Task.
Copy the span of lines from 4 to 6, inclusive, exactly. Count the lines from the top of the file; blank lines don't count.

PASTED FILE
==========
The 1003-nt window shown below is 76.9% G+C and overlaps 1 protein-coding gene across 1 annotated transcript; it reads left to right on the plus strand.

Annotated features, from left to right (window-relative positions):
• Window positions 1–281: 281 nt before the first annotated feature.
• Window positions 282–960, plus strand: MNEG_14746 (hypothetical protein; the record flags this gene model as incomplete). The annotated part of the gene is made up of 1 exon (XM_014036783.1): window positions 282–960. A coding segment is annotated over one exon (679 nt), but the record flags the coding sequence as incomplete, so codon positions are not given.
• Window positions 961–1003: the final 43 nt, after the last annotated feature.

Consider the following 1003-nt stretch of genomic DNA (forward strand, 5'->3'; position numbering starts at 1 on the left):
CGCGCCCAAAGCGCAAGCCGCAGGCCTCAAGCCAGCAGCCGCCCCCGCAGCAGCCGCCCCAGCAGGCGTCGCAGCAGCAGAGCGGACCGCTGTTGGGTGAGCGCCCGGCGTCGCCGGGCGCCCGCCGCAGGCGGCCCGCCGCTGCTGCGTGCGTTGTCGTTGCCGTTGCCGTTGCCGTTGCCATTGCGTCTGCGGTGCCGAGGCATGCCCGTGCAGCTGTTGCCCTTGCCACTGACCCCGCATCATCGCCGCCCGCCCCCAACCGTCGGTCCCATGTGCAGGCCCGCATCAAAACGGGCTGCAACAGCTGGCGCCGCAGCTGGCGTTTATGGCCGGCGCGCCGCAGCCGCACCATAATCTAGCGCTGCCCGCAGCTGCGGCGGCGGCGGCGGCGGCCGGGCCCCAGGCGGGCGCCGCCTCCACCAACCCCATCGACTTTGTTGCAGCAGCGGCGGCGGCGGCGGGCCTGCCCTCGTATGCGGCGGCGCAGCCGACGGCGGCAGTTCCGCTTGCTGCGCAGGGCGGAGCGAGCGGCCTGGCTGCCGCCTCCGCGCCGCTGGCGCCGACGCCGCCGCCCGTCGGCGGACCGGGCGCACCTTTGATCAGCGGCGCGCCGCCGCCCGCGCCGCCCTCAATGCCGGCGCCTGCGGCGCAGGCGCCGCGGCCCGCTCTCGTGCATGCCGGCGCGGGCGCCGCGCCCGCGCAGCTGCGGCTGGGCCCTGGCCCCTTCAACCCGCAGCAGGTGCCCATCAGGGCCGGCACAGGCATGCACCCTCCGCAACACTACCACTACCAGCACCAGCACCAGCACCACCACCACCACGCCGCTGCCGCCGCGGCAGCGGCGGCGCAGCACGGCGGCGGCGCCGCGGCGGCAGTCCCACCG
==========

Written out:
• Window positions 282–960, plus strand: MNEG_14746 (hypothetical protein; the record flags this gene model as incomplete). The annotated part of the gene is made up of 1 exon (XM_014036783.1): window positions 282–960. A coding segment is annotated over one exon (679 nt), but the record flags the coding sequence as incomplete, so codon positions are not given.
• Window positions 961–1003: the final 43 nt, after the last annotated feature.

Consider the following 1003-nt stretch of genomic DNA (forward strand, 5'->3'; position numbering starts at 1 on the left):